Synopsis by Don Kaye
In Michael Moore's political satire, the U.S. president (Alan Alda) decides to wage a cold war against Canada in an attempt to reverse his slipping popularity, and, as a result, he drives a small group of incensed Canadians to take matters into their own hands. Alda is the first president in years not to lead his country into war, which naturally means that his approval rating is dangerously low. The sure-fire way to boost his popularity is to start a war and demonstrate American superiority. Unfortunately, as his advisors point out, the U.S. has run out of enemies. That is, until Alda's National Security Advisor Stuart Smiley (Kevin Pollak) happens to catch a segment on the news about a brawl at a Canadian hockey game that began when local American sheriff Bud Boomer (John Candy) made a remark about Canadian beer. This incident gives Smiley the notion to make the public believe that Canada is their new enemy. Determined to demonstrate the mighty power of America to the Canadians, Boomer gets a group of equally angry fellow Americans together to cross the border and perform the most serious of all Canadian crimes -- littering. However, the invasion is foiled and Boomer's numerous blunders threaten to turn a fabricated war into a real one. Written, directed, and produced by Michael Moore, Canadian Bacon takes lighthearted jabs at the differences between the U.S. and Canada, while also satirizing America's obsession with its military strength. The film features John Candy in his last complete screen performance.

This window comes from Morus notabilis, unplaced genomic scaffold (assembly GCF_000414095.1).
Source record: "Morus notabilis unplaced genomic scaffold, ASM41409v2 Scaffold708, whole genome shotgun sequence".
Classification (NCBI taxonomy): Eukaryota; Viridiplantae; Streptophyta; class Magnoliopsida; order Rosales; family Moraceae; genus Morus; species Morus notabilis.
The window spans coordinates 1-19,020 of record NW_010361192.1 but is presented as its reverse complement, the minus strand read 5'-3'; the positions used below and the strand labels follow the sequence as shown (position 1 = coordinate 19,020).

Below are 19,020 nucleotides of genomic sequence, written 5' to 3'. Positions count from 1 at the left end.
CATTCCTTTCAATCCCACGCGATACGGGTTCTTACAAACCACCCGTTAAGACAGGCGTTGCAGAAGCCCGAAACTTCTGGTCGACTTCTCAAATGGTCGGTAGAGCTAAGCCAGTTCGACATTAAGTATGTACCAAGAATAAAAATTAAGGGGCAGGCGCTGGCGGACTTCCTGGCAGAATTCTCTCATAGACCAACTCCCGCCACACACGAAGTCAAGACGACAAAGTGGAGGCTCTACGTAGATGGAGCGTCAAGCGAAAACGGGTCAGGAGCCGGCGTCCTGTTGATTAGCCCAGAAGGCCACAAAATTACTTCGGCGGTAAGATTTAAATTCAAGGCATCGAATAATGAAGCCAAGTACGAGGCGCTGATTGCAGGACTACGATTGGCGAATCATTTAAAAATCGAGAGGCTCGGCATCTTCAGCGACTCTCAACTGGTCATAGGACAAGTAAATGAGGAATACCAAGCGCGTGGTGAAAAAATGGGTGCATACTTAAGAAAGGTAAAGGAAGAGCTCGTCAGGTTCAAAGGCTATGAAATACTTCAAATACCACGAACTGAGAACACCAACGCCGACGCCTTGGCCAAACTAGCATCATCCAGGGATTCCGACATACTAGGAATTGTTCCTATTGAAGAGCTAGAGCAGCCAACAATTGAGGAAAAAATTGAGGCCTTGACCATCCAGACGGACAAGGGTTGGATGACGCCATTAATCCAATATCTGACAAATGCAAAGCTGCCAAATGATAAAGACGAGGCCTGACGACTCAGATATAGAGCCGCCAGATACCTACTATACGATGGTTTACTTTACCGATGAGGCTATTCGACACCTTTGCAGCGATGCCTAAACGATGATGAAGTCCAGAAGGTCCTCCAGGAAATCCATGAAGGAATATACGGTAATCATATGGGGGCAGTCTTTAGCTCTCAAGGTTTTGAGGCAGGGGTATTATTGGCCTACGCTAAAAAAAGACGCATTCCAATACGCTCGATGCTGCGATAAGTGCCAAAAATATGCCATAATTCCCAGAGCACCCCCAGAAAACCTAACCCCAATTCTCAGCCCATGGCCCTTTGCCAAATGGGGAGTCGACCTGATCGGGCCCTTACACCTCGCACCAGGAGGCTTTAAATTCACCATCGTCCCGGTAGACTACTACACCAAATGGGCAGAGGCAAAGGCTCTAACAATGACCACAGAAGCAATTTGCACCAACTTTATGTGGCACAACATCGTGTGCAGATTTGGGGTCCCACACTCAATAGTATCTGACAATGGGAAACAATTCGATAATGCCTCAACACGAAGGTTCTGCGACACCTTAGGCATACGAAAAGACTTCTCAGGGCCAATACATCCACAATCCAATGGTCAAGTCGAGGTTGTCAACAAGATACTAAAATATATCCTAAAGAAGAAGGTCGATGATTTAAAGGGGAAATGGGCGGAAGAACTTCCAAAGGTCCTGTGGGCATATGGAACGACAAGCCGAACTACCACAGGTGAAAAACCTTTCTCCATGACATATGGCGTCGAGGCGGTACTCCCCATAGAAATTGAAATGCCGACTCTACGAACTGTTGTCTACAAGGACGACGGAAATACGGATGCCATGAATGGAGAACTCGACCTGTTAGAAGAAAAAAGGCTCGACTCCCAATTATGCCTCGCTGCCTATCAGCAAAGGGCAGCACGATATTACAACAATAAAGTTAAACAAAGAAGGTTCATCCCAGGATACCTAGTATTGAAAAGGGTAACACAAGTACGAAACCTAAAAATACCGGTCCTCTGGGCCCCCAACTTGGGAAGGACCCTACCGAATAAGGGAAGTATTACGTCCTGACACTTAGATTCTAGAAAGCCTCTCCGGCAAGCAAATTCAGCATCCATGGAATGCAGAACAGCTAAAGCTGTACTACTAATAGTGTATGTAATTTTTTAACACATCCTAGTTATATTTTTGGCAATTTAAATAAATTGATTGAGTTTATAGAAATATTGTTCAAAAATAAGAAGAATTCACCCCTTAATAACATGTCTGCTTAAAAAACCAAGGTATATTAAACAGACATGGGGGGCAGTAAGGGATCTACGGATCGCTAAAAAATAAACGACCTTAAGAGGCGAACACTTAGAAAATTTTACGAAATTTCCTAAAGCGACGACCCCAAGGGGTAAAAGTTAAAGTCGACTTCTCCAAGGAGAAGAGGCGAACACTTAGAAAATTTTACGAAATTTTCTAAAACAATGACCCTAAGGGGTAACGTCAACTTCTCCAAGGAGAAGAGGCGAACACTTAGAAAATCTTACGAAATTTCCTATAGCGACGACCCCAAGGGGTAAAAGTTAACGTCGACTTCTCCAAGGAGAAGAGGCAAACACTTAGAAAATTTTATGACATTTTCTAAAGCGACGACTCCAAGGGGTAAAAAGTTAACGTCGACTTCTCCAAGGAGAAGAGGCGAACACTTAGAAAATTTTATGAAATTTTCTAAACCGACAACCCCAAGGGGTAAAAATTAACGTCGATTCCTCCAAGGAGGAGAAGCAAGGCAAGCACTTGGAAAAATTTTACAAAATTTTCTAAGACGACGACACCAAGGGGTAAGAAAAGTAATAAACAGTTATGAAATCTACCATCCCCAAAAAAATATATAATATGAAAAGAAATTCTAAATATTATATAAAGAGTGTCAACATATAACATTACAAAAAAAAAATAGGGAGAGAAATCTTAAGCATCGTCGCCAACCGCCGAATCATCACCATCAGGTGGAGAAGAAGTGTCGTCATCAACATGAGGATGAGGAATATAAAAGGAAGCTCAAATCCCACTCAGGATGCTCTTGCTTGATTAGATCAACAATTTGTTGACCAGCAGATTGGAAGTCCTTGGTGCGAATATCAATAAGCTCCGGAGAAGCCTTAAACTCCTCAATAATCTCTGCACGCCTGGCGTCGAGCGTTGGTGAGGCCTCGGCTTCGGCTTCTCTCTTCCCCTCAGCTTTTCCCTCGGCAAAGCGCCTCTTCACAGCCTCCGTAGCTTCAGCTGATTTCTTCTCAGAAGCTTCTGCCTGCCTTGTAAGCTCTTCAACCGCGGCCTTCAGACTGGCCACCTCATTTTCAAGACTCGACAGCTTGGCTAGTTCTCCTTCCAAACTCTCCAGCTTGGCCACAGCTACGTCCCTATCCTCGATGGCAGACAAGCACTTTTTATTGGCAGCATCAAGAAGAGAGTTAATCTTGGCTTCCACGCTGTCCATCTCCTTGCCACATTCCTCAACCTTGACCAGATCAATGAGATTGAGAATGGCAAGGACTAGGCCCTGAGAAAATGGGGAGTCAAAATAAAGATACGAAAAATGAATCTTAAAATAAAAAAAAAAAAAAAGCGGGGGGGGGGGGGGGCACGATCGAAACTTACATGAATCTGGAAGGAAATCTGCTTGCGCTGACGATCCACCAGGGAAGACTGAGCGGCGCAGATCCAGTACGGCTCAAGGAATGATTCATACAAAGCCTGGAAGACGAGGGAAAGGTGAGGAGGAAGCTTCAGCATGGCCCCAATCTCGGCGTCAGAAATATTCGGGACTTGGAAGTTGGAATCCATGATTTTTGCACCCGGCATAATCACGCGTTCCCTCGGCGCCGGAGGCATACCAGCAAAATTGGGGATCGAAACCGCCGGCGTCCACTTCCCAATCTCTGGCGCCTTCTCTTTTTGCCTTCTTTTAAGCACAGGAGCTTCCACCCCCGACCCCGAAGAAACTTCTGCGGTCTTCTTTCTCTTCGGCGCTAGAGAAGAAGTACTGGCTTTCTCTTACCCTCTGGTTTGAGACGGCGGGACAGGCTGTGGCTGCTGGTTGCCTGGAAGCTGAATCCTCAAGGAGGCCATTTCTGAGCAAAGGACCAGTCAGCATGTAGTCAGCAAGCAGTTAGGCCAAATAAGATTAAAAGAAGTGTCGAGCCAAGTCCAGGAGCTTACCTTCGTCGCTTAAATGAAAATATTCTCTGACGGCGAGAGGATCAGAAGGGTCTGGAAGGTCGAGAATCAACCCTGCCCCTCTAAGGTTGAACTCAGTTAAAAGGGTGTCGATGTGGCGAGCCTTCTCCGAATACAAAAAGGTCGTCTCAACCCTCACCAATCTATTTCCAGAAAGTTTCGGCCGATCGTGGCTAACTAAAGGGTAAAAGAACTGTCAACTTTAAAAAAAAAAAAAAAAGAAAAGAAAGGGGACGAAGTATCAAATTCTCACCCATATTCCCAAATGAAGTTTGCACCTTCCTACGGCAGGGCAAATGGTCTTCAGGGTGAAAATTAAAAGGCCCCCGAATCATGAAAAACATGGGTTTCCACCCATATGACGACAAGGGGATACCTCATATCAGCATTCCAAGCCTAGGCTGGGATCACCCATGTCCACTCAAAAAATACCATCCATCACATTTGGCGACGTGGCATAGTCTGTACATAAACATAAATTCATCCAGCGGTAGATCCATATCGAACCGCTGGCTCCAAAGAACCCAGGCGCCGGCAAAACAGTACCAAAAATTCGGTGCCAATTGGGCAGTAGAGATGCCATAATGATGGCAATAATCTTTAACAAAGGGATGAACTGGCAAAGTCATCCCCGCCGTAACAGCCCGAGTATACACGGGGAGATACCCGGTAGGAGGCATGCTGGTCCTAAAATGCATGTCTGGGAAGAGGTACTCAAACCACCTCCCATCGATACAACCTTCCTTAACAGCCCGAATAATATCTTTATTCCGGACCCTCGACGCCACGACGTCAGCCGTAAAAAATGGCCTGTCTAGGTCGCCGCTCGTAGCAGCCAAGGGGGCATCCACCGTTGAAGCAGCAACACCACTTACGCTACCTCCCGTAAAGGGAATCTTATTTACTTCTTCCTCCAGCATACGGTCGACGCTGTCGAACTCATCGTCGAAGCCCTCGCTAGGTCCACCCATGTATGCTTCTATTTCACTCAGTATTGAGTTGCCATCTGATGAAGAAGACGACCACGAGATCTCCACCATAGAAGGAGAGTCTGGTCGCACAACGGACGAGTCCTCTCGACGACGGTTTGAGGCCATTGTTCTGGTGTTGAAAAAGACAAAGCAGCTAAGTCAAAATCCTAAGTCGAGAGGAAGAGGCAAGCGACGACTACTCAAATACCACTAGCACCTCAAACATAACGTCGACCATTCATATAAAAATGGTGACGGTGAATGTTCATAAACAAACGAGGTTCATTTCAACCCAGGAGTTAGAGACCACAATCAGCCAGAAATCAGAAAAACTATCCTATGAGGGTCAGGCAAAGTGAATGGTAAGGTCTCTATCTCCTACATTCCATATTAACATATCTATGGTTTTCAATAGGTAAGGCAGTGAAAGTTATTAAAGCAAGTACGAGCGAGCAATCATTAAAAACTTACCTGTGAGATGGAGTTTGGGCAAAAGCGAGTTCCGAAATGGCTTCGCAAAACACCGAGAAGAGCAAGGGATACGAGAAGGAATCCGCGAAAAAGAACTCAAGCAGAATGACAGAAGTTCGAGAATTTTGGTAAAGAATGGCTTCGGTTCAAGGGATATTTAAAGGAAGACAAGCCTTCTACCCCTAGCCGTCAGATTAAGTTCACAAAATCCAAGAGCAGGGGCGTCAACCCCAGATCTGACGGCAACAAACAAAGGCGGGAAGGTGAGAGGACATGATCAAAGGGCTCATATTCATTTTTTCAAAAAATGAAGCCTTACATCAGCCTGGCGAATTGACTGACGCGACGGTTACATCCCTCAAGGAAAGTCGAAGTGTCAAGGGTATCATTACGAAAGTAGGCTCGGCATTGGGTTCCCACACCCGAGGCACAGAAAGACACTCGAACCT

Canada, Cold-War, President, public-relations, sheriff, beer, hockey
High Historical Importance